The ideal chlorine range for saltwater pools is between 3-5 ppm.
To get rid of cloudy saltwater pool, learn how to shock your saltwater pool here.
2) Incorrect pH Level
The pH level in your saltwater pool should be between 7.2 and 7.6 on the pH range with the optimum value being 7.4. It’s another reason why your salt pool is cloudy. If the pH is incorrect, the effectiveness of the chlorine sanitizer will be reduced.
And as you now know, if the chlorine isn’t working, you’ll get cloudy water or even algae.
How To Fix Incorrect pH Level
Here is a guide to fix incorrect pH level:
- Use a pool scoop net to remove floating particles in the pool water
- Test the pH level of the pool using test strips.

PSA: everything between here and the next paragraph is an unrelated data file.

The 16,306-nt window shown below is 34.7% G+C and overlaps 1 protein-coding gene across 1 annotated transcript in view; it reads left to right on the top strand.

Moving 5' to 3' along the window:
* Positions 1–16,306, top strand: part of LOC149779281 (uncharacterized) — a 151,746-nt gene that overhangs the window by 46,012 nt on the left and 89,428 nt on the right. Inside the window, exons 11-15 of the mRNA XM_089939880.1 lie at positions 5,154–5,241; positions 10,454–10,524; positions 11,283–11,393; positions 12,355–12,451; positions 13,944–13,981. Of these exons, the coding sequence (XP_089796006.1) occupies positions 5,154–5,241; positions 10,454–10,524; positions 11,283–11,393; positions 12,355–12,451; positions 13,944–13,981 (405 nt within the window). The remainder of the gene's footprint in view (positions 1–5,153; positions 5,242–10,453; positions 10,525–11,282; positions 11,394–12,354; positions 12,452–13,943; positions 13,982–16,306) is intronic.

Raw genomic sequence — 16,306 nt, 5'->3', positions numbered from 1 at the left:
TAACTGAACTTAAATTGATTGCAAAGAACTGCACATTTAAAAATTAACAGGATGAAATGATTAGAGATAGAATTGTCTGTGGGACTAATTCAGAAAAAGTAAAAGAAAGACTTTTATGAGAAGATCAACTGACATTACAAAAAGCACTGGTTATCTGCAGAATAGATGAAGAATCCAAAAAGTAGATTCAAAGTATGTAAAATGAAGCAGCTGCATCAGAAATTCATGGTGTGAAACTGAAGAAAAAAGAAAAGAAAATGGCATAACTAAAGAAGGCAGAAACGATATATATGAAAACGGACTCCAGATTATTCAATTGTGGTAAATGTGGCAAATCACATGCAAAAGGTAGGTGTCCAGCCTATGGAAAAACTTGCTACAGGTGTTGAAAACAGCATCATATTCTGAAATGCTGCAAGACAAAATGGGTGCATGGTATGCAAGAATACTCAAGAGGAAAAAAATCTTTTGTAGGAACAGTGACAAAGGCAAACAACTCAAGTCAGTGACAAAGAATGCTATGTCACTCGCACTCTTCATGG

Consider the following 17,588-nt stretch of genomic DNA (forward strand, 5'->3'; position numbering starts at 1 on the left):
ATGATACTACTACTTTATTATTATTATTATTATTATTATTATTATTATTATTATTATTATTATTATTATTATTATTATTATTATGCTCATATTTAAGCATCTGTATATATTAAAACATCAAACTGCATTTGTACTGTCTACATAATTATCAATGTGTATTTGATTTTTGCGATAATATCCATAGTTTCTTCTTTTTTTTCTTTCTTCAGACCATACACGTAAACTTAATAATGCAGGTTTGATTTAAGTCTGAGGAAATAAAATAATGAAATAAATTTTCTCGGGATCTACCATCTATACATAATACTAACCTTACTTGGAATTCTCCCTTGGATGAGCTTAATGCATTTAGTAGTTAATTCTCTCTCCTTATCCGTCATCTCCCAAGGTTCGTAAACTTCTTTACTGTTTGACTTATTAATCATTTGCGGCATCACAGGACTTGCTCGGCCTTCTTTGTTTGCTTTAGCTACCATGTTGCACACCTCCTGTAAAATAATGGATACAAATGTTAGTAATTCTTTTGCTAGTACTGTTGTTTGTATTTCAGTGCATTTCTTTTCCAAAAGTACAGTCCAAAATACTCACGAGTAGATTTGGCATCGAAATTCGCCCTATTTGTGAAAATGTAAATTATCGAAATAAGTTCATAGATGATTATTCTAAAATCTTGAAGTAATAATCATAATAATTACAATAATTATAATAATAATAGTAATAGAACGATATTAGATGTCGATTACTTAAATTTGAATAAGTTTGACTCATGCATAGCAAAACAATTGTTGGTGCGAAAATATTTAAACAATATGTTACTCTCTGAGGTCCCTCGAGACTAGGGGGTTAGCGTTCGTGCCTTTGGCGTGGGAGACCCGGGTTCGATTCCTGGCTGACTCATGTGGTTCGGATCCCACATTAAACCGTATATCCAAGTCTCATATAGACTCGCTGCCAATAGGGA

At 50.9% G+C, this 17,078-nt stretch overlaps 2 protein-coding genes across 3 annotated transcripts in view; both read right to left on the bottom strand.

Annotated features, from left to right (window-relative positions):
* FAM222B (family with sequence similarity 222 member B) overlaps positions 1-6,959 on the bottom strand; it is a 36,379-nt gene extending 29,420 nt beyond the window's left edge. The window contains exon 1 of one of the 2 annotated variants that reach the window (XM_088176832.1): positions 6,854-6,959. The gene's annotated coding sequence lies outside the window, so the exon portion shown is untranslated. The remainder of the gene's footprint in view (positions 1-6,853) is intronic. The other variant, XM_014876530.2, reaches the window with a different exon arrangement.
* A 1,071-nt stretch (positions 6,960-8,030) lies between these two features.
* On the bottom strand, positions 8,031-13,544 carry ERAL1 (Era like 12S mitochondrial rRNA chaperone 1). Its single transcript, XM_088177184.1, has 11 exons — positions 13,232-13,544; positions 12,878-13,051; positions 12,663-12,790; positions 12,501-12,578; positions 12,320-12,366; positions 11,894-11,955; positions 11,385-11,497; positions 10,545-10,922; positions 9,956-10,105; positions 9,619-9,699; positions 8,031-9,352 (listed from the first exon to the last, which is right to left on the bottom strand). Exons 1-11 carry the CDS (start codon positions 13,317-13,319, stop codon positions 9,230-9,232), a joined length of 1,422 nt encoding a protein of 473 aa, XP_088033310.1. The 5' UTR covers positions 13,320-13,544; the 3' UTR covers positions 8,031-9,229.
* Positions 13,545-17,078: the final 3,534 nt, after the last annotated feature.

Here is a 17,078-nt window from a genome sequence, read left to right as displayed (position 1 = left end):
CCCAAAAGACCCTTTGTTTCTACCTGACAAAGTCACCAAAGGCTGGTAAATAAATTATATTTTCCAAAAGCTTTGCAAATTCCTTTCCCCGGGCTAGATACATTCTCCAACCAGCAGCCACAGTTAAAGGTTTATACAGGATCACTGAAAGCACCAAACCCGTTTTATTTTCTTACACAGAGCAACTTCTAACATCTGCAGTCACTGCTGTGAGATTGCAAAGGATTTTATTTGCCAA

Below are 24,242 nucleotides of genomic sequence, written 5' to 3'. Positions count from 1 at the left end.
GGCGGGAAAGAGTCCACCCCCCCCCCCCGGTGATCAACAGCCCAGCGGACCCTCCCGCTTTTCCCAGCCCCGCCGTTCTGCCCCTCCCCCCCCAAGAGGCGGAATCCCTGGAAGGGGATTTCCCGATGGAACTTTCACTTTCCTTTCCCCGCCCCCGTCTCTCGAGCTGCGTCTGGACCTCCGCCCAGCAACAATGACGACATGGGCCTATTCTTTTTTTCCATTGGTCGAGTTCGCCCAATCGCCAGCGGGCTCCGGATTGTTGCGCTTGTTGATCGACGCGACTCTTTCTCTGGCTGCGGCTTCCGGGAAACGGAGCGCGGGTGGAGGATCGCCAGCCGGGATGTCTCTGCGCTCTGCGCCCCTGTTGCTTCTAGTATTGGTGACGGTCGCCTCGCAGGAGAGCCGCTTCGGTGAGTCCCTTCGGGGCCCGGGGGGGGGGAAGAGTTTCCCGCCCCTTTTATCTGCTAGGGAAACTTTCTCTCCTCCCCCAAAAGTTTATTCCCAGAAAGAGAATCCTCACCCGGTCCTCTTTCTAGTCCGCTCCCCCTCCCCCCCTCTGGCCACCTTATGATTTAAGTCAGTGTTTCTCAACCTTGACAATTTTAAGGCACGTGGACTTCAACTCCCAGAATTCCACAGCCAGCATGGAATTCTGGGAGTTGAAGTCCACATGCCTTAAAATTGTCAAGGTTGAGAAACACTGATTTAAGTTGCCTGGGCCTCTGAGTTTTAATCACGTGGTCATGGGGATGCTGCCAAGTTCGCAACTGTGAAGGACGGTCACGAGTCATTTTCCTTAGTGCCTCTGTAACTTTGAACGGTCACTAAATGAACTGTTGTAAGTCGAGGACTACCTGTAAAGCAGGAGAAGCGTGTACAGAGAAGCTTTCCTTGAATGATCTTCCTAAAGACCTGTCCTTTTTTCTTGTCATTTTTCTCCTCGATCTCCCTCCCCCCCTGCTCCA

- Add muriatic acid to decrease the pH level and soda ash to increase it
- Quickly test your saltwater pool's salt levels
- Accurate measurements for salt levels from 400 to 7,000 ppm
- Easy to use, no measuring & counting drops
3) Incorrect Stabilizer Level
Chlorine stabilizer, also known as cyanuric acid, helps to stabilize the chlorine molecules in the pool. If the chlorine in your saltwater pool isn’t stabilized, it will break down quickly and be destroyed by sunlight.
The stabilizer level should be between 30ppm and 50ppm. An incorrect stabilizer level will affect the effectiveness of chlorine.
If the stabilizer level is too high, chlorine can’t work at its optimum. This will cause cloudy pool water or algae in your saltwater pool.
If the stabilizer is too low, the chlorine will be degraded by sunlight. This will lead to low chlorine levels, and in turn, also cause cloudy and murky pool water.
How To Fix Stabilizer Level
- Test the stabilizer or CYA levels in the pool
- Calculate the volume of water in the pool
- Calculate by how much you need to raise or lower the stabilizer level